MD-04: Anything other move would have been surprising, but this is still good news for Rep. Donna Edwards: Barbara Mikulski, Maryland's senior senator, just endorsed her for re-election. Edwards, as you know, faces a challenge from former Prince George's County State's Attorney Glen Ivey in the Democratic primary.

MD-06: On Wednesday, Roscoe Bartlett said yet again that he is seeking another term, something I suspect he'll have to keep telling people right up until election day, given that he's 85, his district was made much bluer, and a whole host of Republicans—including his former chief-of-staff—are gearing up to oust him in the primary.

ME-02: State Senate President Kevin Raye, who first started publicly expressing interest in the race back in July, has decided he will indeed run against veteran Dem Rep. Mike Michaud. If Raye winds up as the GOP's nominee, then this contest will be a rematch of the 2002 election, which Michaud won 52-48 when this seat was last open. As we noted when we first wrote about the original Raye-Michaud matchup, Raye ran to Michaud's left on abortion—Michaud is anti-choice—so I wonder if he'll deploy the same tactic again.

NY-19: Not a bad get for Matt Alexander, the Wappingers Falls mayor hoping to take on GOP freshman Nan Hayworth. Both Reps. Barney Frank and Carolyn Maloney are hosting a fundraiser later this month in New York City for Alexander, who is competing with physician Rich Becker for the Democratic nomination.

OR-01: A new SurveyUSA poll of the OR-01 special election finds Democrat Suzanne Bonamici leading Republican Rob Cornilles by a 50-39 margin—almost identical to the 52-41 spread PPP saw in mid-December. Click the first link for our full analysis at Daily Kos Elections, as well as a roundup of other recent developments, including a big endorsement for Bonamici.

PA-08: Det Ansinn, who lost a race for the Bucks County Commission last year and was talked about as a possible candidate to take on GOP Rep. Mike Fitzpatrick, won't make a bid. Instead, he says he's throwing his support to fellow Democrat Kathy Boockvar, who also made an unsuccessful run for office last year (for the Commonwealth Court, a statewide position). What's odd is that Boockvar hasn't publicly said anything about joining the contest (though her name has been discussed), so Ansinn may be jumping the gun here.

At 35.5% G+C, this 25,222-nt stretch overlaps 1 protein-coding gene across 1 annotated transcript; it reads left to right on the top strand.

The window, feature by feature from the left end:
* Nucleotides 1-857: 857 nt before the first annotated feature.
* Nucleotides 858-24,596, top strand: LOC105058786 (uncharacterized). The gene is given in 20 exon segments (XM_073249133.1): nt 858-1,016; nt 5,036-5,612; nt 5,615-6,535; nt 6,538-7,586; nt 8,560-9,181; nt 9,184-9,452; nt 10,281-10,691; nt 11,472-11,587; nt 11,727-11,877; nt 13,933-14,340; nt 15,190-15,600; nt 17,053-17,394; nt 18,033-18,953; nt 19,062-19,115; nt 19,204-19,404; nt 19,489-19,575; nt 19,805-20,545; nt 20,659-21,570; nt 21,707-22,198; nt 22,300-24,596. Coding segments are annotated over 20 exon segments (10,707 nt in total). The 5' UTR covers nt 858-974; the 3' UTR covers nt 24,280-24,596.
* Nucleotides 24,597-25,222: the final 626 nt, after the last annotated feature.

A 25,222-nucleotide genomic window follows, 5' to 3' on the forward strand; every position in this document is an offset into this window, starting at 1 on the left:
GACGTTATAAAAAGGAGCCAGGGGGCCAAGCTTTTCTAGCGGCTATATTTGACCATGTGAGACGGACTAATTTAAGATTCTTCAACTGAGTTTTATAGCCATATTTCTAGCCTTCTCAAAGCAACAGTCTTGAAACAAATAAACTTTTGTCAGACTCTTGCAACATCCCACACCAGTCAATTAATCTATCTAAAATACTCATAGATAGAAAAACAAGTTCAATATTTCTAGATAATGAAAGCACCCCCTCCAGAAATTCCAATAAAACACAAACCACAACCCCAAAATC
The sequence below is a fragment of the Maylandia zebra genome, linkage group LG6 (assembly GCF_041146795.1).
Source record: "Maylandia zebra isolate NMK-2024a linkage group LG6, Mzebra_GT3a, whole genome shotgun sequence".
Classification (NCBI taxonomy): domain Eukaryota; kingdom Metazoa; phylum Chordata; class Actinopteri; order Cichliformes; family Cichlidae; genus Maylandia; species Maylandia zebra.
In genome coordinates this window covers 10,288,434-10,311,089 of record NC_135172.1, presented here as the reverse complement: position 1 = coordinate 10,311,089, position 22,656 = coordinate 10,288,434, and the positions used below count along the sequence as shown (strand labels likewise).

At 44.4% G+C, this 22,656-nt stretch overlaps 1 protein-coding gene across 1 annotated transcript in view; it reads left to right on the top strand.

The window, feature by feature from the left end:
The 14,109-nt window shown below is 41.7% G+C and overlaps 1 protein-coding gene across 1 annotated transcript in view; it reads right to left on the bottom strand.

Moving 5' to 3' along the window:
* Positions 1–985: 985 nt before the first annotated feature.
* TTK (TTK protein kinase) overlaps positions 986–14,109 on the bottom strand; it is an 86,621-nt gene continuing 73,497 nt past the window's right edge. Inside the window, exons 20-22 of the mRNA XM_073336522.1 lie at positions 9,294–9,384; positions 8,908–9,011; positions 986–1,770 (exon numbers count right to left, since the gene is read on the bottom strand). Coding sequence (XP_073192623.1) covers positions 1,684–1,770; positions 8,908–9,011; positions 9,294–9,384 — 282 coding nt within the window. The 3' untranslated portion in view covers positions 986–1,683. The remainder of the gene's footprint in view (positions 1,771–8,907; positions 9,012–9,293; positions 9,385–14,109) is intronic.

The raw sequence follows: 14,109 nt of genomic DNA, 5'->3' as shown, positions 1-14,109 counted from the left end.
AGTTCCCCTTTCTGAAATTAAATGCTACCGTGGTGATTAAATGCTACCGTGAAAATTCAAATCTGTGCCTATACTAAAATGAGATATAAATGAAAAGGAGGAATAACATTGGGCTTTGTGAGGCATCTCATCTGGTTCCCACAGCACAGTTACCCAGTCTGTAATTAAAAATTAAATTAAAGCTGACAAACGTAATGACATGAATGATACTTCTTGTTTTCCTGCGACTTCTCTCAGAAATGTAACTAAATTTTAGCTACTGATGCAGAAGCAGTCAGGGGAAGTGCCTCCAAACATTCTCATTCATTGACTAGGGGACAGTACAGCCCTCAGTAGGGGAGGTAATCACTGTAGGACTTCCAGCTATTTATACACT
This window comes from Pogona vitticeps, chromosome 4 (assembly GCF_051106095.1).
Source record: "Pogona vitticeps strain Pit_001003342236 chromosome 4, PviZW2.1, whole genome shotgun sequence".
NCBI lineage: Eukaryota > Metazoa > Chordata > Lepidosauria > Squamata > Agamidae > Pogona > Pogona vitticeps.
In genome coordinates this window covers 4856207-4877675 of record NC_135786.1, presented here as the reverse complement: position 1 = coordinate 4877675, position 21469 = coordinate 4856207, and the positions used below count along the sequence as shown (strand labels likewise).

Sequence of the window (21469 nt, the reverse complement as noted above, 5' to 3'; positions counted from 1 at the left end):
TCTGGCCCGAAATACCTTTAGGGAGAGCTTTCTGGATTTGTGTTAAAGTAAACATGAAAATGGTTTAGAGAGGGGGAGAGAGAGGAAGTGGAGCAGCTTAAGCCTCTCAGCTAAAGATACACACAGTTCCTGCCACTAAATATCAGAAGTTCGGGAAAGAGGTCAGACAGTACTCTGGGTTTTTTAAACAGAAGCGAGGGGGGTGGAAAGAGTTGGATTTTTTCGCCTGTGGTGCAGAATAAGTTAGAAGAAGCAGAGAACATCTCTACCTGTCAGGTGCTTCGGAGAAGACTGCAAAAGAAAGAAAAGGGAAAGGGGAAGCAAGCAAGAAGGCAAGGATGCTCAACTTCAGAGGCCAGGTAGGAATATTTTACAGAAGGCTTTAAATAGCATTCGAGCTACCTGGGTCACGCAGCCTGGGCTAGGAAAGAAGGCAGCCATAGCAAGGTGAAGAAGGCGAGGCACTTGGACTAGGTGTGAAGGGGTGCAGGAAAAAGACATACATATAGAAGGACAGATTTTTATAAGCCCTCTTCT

UT-04: State Rep. Carl Wimmer is resigning his current post as he seeks the GOP nod to take on Dem Rep. Jim Matheson. He isn't the first Utah legislator to do so this cycle, and the reason for these resignations is simple: Lawmakers are forbidden from raising money when the legislature goes back into session on Jan. 23.

WA-10: It certainly sounds like former state Rep. Brendan Williams won't run in the 10th CD Democratic primary. He posted this on his Facebook page on Thursday:

Appreciate all the support. But having used two weeks of vacation and unpaid leave volunteering against I-1183, and for I-1163; and having used, since '05, over $90,000 in home equity for contributions to causes and candidates (including, ironically, $500 in '10 for Denny Heck); I'm disarmed of time and money in being able to run for Congress against a retired, self-financed opponent.

WI-02: Former Gov. Jim Doyle just announced his support for state Rep. Mark Pocan, while several local Democratic Party chairs just gave their backing to state Rep. Kelda Roys. Pocan and Roys are seeking the Democratic nomination to replace Rep. Tammy Baldwin, who is running for Senate.

Other Races:

Maricopa County, AZ Sheriff: The notorious Joe Arpaio, who is 79 years old and has lately come under the greatest scrutiny of his career, says he will seek a sixth four-year term this year. Arpaio's raised $6 million this cycle, and he's also never had a particularly close race, though his share of the vote has decreased over time, from 66% in 2000 to 57% in 2004 to 55% in 2008. He's being opposed by Scottsdale Police Dept. Lieutenant Mike Stauffer.

Redistricting Roundup:

FL Redistricting: Florida's state Senate is planning to hold votes on redistricting next week, but the House is lagging behind, since they're still tweaking their maps (and, it seems, haven't even agreed on a single congressional plan to put forward). The real question is whether the two chambers reach some kind of agreement before votes are held, or if they pass competing maps and then have to butt heads to get things resolved. We've definitely seen the latter happen more than once this cycle, even in states where one party controls the entire legislature.

HI Redistricting: Hawaii's Supreme Court just ruled that the state's new legislative redistricting plans violate the state constitution because they impermissibly "includ[ed] non-permanent residents in the population base." The court's decision will take some 100,000 Hawaiians off the rolls, mostly military members and their families (plus students), and likely shift seats away from Oahu (home of the naval base at Pearl Harbor) and to the island of Hawaii (aka the Big Island).

MS Redistricting: Our usual map, this time for Mississippi:

And our distribution analysis:
NM Redistricting: Plus a map for New Mexico:
As well as the redistribution chart:

Originally posted to Daily Kos Elections on Fri Jan 06, 2012 at 05:00 AM PST.

Also republished by Daily Kos.